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Economic impact of teen pregnancy convinced Mississippi to teach sex ed

For years, Mississippi has had one of the highest rates of teen pregnancy in the nation. But as a deeply religious state where sex was a taboo subject, there wasn’t much support for teaching about sex in schools.

As an article in the Los Angeles Times details, the issue of sex education has a long and contentious history in Mississippi. A bill that would require sex education to be taught failed in 2009, for example.

But in 2011, the Mississippi Legislature passed and Gov. Haley Barbour signed a law requiring all school districts to adopt a policy for teaching about sex. So what changed?

It wasn’t the data about teen pregnancy - that had been circulating for awhile. In 2009, for example, the birthrate for women 19 or younger was 64.1 per 1,000 infants, compared with 39 out of every 1,000 nationally. What proved convincing, ultimately, was the data about how much money the state was losing because of its high teen pregnancy rate.

“They were saying, ‘How do we get this state economically competitive?’ And they identified teen pregnancy as an important problem to focus on,” said Bill Albert, chief program officer for the National Campaign to Prevent Teen and Unplanned Pregnancy. “It was about economic competitiveness and overall child and family well-being - issues people tend to feel passionately about.”

The numbers - in a state that has one of the highest poverty rates in the nation - were sobering. In 2009, teen births in Mississippi cost taxpayers $154.9 million, according to a report from the Mississippi Economic Policy Center.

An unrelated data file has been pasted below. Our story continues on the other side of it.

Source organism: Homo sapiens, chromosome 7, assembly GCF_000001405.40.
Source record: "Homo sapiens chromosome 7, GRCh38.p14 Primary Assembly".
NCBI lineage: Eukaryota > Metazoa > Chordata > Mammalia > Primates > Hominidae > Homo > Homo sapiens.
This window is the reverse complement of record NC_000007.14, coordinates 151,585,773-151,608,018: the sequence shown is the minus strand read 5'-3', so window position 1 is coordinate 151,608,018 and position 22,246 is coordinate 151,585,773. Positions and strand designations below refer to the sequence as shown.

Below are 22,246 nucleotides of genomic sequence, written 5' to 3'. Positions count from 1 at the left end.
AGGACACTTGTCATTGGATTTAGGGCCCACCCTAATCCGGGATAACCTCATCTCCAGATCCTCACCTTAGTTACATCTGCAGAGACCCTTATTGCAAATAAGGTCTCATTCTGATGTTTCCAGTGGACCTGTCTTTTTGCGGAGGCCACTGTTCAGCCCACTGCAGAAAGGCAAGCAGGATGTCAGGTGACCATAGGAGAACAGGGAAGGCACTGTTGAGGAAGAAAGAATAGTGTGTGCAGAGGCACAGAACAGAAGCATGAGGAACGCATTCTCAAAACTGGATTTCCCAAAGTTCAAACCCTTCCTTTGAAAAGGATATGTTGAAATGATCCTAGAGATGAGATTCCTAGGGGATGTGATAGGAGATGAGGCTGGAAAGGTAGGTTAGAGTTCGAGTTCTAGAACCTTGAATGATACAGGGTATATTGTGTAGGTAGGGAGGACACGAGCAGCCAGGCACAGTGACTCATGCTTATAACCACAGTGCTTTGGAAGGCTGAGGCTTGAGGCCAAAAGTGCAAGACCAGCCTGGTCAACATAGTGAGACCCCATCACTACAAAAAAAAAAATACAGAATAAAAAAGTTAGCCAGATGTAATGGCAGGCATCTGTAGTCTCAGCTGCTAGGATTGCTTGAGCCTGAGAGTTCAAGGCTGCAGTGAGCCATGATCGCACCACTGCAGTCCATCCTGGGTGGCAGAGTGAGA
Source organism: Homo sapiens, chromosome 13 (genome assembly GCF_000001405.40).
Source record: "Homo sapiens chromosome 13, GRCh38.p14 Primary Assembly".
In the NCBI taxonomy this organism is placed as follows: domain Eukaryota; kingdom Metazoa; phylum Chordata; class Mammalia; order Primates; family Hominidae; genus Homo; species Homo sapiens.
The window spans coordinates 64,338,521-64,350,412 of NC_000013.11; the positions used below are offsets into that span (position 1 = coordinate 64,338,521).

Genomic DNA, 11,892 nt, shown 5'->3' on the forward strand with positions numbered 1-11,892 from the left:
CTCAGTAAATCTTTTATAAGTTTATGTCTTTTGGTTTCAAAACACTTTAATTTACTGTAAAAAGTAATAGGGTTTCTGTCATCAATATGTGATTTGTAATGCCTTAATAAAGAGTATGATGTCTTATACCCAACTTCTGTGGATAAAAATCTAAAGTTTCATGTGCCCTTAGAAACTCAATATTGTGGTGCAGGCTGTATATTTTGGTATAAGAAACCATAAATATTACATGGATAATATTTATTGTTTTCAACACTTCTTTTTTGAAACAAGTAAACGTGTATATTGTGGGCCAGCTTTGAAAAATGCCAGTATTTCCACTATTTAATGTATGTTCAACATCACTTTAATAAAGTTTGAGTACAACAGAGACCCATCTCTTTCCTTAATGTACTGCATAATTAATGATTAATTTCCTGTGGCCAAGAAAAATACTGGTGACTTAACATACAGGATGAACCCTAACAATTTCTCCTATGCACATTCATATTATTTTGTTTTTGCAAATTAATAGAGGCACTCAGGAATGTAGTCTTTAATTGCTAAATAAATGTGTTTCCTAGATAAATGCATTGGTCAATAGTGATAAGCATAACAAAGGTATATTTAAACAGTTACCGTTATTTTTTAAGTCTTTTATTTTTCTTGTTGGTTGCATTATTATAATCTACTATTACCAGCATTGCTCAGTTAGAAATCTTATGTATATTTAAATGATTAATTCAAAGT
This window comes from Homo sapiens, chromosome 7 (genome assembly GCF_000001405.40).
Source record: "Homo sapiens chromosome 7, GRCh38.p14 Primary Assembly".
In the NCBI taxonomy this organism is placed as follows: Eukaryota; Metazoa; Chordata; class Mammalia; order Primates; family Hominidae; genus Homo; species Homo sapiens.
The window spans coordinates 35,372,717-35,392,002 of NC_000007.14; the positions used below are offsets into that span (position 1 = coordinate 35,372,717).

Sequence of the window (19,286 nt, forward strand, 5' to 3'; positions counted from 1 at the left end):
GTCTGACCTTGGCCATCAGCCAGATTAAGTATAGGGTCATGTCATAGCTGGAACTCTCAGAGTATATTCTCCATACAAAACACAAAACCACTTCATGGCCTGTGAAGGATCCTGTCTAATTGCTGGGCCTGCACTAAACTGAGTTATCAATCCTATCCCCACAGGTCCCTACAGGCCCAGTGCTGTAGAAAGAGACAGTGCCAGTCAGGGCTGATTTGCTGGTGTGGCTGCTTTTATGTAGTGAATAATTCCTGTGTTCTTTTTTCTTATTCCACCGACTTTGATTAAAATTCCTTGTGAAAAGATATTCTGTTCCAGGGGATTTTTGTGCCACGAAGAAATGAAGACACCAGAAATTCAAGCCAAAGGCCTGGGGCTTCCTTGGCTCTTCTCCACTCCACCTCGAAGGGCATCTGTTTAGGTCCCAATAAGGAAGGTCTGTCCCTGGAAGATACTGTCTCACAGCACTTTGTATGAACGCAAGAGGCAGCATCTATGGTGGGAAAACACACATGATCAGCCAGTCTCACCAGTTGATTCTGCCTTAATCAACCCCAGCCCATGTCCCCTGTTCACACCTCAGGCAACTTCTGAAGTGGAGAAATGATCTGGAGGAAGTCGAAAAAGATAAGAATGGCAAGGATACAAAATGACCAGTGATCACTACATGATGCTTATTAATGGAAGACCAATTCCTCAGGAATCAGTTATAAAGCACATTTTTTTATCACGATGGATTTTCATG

Those costs include lost revenue from lower wages among teen parents, incarceration costs for the children of teen parents, and foster care costs, according to the report. Though lost wages and incomes of mothers who do not finish school because of pregnancy contribute to that figure, one of the biggest costs associated with teen childbearing is the poor outlook for teen parents' offspring, who often need public assistance, the report said.

The teen pregnancy bill got traction when it became clear that the state was having trouble attracting businesses because its educational levels were so low - in part because teenage parents often drop out of school, said Dr. Freda Bush, a gynecologist on the governor’s Blue Ribbon Teen Pregnancy Task Force. Census data show that 29% of working-age adults in Mississippi have at least a two-year degree, compared with a national average of 38%.

“I think we have a pretty progressive governor as far as trying to improve the economics of the state,” Bush said. “He said, 'If we can raise the educational level, then that makes it more inviting for businesses to come to the state.' "

Sanford Johnson saw firsthand how talking about economics could make skeptical school boards decide to teach about sex. As deputy outreach coordinator with Mississippi First, an education policy group, he traveled to counties around the state to try to get them to adopt a curriculum that would teach kids about contraceptives, as well as about abstinence. He would show counties their teen pregnancy rates, and rates of sexually transmitted infections, and then show how much this was costing.

“We’re able to say that it’s a health problem, academic problem, also an economic problem,” he said.

In Tunica County, there are an average of 91.7 live births per 1,000 females to teenage girls each year, compared with 39 per 1,000 in the rest of the country. It had the highest teen birthrate of any county in Mississippi from 2005-09. The cost to taxpayers was $713,115, Johnson said.

That same amount of money, Mississippi First calculated, could pay for preschool for 191 children, two-year college for 390 students, or hire 22 police officers, 17 teachers or 12 registered nurses.

“A lot of districts are cash-strapped,” Johnson said. “If you can say, 'That dollar you wish you had for pre-K, you don’t have it because it went to teen pregnancy,' it shows if you’re not addressing the issue. You’re going to pay for it.”

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alana.semuels@latimes.com

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